June 3rd is Allen Ginsberg’s birthday. In the spring of 1947, Allen Ginsberg was still a student at Columbia University, and a nascent poet in development of his craft. His freshman seminar with Lionel Trilling a couple of years earlier was one of his most formative experiences at Columbia.
The Columbia Review is the oldest college literary magazine in the U.S., having published its first issue under the title Literary Monthly in 1815, under the purview of the literary and debate club the Philolexian Society. Later, the poetry-oriented Boar’s Head Society was founded by Professor John Erskine, and included notable members Alfred A. Knopf, Lionel Trilling, Eleanor Bell (its first female member), John Berryman, and Allen Ginsberg.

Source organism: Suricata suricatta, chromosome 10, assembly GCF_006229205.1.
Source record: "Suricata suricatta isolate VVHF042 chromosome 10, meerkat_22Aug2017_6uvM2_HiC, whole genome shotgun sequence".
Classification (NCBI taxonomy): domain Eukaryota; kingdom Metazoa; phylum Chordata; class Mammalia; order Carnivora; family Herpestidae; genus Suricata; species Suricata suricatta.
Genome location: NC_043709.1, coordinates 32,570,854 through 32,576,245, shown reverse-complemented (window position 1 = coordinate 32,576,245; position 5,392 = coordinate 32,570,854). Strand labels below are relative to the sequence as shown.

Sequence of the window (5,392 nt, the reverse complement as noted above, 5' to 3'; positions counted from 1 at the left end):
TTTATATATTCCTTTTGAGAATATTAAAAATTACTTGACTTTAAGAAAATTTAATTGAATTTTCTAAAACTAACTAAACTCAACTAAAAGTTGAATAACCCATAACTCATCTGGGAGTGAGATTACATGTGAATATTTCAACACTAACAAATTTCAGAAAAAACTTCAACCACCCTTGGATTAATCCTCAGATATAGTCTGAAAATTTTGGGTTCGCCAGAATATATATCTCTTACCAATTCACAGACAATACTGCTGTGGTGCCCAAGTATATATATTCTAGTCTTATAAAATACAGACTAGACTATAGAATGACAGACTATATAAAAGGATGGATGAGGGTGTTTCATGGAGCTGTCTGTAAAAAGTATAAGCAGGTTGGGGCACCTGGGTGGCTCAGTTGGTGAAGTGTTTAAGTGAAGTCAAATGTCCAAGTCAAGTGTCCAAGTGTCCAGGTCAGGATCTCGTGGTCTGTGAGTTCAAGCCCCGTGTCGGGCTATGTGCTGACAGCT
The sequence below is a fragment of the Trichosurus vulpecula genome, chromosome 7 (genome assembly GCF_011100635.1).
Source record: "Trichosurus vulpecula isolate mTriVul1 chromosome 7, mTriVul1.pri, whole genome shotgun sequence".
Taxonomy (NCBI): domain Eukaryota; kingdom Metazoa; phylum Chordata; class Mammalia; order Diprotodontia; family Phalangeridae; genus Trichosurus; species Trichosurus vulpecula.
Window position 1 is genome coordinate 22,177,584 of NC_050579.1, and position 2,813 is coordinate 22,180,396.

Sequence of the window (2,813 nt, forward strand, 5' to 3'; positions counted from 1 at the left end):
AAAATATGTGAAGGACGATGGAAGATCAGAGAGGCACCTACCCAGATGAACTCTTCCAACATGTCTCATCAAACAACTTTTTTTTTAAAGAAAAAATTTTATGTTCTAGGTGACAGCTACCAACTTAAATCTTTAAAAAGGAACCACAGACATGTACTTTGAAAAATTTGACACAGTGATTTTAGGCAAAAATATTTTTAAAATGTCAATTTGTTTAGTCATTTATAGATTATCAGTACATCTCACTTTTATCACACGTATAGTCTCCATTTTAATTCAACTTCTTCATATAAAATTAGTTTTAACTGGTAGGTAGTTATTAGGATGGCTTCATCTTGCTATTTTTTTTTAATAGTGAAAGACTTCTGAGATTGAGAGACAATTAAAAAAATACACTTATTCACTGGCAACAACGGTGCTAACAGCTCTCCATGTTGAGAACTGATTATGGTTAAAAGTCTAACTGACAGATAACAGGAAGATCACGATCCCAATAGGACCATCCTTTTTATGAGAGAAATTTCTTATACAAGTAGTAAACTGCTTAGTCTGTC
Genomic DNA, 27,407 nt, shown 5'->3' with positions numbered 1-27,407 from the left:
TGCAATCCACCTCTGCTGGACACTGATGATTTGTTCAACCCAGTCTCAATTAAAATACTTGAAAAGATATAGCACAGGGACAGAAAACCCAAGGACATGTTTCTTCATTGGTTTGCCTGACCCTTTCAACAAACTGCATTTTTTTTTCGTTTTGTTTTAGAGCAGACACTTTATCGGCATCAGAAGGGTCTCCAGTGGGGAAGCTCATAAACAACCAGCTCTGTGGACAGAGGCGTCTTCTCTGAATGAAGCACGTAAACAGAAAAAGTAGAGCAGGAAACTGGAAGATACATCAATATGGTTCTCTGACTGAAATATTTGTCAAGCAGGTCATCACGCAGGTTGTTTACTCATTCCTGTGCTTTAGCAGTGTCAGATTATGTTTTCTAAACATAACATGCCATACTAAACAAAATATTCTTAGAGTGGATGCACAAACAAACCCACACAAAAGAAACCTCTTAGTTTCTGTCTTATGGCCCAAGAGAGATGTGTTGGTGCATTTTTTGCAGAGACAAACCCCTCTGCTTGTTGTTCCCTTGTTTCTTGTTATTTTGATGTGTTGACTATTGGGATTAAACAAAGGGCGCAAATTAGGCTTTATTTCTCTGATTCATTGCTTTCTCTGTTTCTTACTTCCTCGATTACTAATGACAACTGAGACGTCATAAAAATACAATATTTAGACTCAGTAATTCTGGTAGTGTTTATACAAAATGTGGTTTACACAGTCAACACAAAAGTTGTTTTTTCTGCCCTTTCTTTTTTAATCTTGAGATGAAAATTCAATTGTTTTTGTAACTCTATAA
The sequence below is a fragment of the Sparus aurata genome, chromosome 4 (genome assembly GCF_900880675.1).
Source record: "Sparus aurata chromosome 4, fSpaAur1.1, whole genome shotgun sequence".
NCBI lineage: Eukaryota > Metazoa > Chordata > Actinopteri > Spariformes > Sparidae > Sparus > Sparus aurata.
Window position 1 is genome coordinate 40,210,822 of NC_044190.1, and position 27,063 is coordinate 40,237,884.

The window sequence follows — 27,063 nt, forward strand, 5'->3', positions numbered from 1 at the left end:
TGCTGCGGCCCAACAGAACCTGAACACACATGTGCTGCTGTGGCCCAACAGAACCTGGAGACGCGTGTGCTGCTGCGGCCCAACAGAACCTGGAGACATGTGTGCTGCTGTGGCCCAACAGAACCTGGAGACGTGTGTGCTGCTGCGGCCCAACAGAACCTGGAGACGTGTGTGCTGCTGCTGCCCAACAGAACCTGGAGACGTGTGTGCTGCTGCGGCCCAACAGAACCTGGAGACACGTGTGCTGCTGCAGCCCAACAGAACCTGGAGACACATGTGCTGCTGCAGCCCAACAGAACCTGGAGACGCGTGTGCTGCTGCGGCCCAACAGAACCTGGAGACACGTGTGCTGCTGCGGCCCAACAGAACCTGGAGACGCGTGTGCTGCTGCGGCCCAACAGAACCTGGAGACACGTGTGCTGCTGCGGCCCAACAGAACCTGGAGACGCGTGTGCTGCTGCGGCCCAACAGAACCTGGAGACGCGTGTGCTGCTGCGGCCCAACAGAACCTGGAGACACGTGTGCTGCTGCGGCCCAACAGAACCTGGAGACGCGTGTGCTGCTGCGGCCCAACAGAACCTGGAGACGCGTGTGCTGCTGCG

Ginsberg’s “The Proposal” and “Love Letter: Easter Sunday 1947,” which appear in this very scarce edition of the Columbia Review, are some of Allen’s very earliest published poems. Neither piece is included in Ginsberg’s Collected Poems, nor even in Wait Till I’m Dead, the collection of Allen’s previously uncollected works published in 2016.
Notably, both pieces are written in a more traditional, formal, metered style, from which Allen later broke, citing the influence of Kerouac’s spontaneous prose. A brief investigation into the circumstances of this period in Ginsberg’s life reveals that both poems were all but certainly written to Neal Cassady, whom Allen had first met in 1946, and fallen deeply in love.
This issue of the Columbia Review also contains another familiar poet: Herb Gold.